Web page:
by Janis Patterson
My name is Janis Susan and I am a research geek.
Last week on the Ladies of Mystery blog I wrote about the necessity and moral imperative of accurate research in our writing. Once it was finished, though, I realized it told only half the story. Well, I realized it before I was finished, but just how long can you make a blog piece? It's a blog, not a novel!
So, I decided to carry on here and talk about the irresistible seductiveness of research. Currently I am working on a novella where the more research I do, the more I need to do... and even more I want to do. The book is part of a Christmas anthology set in Regency England, and while it has a mystery in it, it's primarily a romance. (Hey, we have to take the contracts as they come, don't we?)
As you probably know, I'm a dedicated pantser. That does not mean I don't have a bare-bones sketch of the book in my head that I might - or might not - follow. It's a starting point. The trouble with this is that while it's okay to think 'the heroine creeps out of the house and goes to a coaching inn where she catches a mail coach north to begin a new life, but ends up hiding from the villain in a church.' Reasonable sketch of proposed action, isn't it?
Ha! First, I need to decide which city she is heading for and how much she can afford to pay for a ticket out of her scanty funds (like all good romance heroines she has little/no money). Then I have to decide which London coaching inn serves that particular route, is there a church nearby and which church is it? For that matter, did the stage coaches run at night? Believe me, most readers of Regency romance/mystery are dedicated enough to know this kind of thing and will eat any writer alive who doesn't get the details right!
Thanks to the blessings of the internet it's not all that difficult to get enough information to be accurate in just a short time. Thanks to the curse of the internet it's far too easy to search on and on, getting just one more bit of information to increase your verisimilitude until you aren't really researching at all, you're just enjoying reading.
Like last night. I had gone as far as I could without more research in one of the climactic scenes building to the big finish, so I kept looking. The Husband asked if I wasn't going to come to the TV, as one of our favorite programs was on. Without even raising my head I said I'd come, I just needed another minute or two. An hour or so later he came back to say it had been a good program, but now it was time for another of our favorites to start. This time I did raise my head, frowned mightily and told him I had told him I just needed a few more minutes. (He's used to me - we do this regularly.) Finally he came back to tell me he was going to bed and was I coming. You've got it. I told him (this time without frowns, as I was too tired to frown) that I'd be along in a few minutes, I just needed one more reference...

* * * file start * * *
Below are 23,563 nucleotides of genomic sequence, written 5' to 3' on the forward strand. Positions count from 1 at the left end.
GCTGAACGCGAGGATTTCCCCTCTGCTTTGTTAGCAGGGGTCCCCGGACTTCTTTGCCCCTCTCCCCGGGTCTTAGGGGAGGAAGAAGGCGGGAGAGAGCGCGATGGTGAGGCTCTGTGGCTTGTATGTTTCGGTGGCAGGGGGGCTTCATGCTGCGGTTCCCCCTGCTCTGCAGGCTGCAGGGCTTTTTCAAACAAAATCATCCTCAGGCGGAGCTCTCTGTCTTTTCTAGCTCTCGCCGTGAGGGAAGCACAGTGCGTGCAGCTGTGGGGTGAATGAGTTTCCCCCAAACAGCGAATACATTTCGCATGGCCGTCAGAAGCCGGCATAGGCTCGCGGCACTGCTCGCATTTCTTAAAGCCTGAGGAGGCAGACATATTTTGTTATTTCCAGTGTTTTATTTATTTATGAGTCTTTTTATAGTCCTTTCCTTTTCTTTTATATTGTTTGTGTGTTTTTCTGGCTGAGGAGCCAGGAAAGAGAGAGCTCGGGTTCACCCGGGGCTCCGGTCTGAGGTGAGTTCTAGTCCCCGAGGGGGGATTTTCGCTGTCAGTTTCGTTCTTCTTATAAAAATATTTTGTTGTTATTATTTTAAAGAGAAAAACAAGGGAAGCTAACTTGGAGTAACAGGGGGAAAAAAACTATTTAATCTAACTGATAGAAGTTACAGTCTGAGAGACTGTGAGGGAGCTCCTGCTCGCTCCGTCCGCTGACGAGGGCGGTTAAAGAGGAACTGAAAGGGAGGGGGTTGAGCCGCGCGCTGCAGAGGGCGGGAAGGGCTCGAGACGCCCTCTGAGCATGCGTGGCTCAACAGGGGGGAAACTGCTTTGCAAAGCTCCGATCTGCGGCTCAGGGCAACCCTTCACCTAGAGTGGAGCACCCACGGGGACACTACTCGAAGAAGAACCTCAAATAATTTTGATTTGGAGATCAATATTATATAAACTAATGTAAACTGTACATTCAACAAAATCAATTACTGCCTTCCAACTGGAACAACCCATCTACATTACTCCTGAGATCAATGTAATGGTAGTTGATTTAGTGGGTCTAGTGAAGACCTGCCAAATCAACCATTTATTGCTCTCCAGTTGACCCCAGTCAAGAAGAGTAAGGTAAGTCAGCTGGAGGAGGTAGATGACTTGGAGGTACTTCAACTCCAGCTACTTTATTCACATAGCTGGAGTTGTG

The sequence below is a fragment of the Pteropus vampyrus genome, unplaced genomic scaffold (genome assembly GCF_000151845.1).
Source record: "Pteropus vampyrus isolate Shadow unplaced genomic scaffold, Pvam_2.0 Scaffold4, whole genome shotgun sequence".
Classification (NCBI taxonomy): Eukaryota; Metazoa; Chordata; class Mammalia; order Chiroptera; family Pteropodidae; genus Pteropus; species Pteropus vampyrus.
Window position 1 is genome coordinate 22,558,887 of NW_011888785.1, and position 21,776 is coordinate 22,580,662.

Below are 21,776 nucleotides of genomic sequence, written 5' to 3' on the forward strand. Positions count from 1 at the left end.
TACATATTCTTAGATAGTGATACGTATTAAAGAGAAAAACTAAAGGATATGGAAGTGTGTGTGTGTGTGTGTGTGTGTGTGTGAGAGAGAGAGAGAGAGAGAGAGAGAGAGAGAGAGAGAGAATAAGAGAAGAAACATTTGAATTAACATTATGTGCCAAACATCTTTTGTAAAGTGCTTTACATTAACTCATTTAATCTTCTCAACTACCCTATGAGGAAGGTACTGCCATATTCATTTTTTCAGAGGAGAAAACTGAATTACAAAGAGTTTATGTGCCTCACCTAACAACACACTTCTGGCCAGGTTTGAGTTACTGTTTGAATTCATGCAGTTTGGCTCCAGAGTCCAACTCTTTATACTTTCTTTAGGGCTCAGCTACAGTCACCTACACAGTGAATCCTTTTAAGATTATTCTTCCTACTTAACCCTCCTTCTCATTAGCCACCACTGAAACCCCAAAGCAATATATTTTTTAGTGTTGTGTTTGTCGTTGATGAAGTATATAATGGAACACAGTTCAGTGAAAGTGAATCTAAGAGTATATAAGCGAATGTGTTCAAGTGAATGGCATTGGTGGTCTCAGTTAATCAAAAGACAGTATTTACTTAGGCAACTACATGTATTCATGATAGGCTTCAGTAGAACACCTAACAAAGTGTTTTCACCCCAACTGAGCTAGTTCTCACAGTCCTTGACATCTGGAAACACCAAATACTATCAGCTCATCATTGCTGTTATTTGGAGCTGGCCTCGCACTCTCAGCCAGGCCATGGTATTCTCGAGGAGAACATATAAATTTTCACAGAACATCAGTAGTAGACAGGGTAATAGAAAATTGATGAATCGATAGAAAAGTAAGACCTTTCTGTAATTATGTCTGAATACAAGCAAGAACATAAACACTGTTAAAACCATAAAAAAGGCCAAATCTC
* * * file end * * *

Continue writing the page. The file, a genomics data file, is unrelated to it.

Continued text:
I finally got to bed around two, but I did find everything I needed, and it's all extremely real. The London coaching inn is The Swan With Two Necks, the church is St. Lawrence Jewry rebuilt after the Great Fire of 1666 by Christopher Wren, the destination town is Coventry. I know why the inn has such a strange name, what is remarkable about St. Lawrence Jewry (and how it got that odd appellation) and yes, the coaches did run at night.
All for a small, three page scene, hardly more than a transition from one plot point to another.
However... I firmly believe that all knowledge is useful. Sometime I might write a book where some of this extraneous information is crucial. I might not remember it by that time, but I will probably remember that it exists, and have a vague idea of where to find it. Then I will have the sublime pleasure of going back down the rabbit hole one more time, probably finding more fascinating facts that I missed this last time. It's inevitable.